On Friday afternoon, a Cook County jury pronounced Chicago Police Officer Jason Van Dyke guilty of second-degree murder in the shooting death of teenager LaQuan McDonald.
Van Dyke was tried for murdering the 17-year-old in 2014 by shooting him 16 times during a police stop even as all other officers on the scene refrained from firing a single shot.
On Friday, a jury convicted the officer on one count of second-degree murder and 16 counts of aggravated battery with a firearm (one for each bullet fired). He was found not guilty of official misconduct.
Officer Van Dyke faces up to life in prison, and the judge revoked his bond after the jury delivered its verdict.
The diverse panel — seven white, one black, three Hispanic, and one Asian — began their deliberations Thursday afternoon on a case that rankled the Windy City after video of the shooting was made public.
In October of 2014, police were called on the teen, who was reportedly high on drugs at the time. Officers found McDonald walking down the street in an agitated state and carrying a small knife. Police confronted the teen and warned him to drop the weapon. Instead of complying, LaQuan McDonald tried to walk away from officers.
At some point during the confrontation, Officer Van Dyke opened fire, shooting the boy 16 times. No other officer on the scene fired their service weapons.
The city paid out a multi-million-dollar settlement to McDonald’s family, and Van Dyke was indicted for the shooting in December of 2015.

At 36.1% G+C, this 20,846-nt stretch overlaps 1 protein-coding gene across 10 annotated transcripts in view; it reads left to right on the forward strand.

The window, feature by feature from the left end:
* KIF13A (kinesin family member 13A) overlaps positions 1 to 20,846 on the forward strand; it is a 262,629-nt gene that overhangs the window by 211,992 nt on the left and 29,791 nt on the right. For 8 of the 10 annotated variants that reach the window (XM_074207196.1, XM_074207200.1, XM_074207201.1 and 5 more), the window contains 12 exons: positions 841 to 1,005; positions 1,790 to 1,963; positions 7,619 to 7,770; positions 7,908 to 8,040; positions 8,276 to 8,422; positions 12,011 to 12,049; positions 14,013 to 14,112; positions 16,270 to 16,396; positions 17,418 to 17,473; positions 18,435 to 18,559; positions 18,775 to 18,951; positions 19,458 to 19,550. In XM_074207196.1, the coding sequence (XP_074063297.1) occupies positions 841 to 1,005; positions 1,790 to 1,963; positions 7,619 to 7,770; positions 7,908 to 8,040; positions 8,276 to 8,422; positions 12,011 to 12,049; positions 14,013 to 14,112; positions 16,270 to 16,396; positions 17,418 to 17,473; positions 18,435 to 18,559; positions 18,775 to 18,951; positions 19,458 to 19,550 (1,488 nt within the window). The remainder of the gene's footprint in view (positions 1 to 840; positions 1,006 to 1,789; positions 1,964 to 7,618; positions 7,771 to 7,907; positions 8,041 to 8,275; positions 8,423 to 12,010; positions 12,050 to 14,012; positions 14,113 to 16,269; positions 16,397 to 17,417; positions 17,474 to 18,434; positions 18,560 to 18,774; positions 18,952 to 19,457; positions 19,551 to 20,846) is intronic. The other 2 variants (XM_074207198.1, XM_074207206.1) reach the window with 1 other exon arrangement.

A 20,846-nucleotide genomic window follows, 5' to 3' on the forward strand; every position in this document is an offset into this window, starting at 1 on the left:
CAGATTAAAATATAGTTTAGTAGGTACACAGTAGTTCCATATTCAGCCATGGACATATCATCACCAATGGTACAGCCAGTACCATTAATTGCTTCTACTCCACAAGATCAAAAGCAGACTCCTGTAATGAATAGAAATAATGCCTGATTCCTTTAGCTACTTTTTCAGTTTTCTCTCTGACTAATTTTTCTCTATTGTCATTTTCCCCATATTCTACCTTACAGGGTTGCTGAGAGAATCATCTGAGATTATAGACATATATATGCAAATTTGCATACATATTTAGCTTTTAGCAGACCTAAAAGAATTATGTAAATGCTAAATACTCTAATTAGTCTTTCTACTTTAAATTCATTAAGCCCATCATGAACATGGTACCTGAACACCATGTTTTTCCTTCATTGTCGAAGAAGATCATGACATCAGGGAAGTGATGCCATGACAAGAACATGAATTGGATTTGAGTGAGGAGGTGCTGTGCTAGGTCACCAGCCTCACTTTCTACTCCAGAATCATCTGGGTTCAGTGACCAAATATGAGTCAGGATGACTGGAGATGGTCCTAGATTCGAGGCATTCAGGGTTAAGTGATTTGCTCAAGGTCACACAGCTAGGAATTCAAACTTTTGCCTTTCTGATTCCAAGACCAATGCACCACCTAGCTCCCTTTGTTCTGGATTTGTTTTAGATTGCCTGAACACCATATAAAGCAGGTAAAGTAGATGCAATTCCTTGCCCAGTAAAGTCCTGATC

Authorities in Chicago were worried that unrest might occur if a not guilty verdict came back. Some schools, for instance, took measures to close down if Van Dyke was found not guilty.
St. Ignatius College Prep, for one, announced a plan in case of unrest. “This is an emotional time for our city, and many activists are calling for people to take to the streets regardless of the outcome of the trial,” Principal Brianna Latko wrote in a letter according to the Chicago Tribune. “Should this occur, it may create potentially dangerous situations around the city.”
The Chicago Police Department had also begun making plans to react quickly if riots broke out upon a not guilty verdict. Reports noted that police brass had been having regular meetings to plan for unrest, Fox News reported.
Still, even with a guilty verdict, authorities are on alert to see if the verdict will satisfy activists and if the city will remain calm over the trial.
Follow Warner Todd Huston on Twitter @warnerthuston.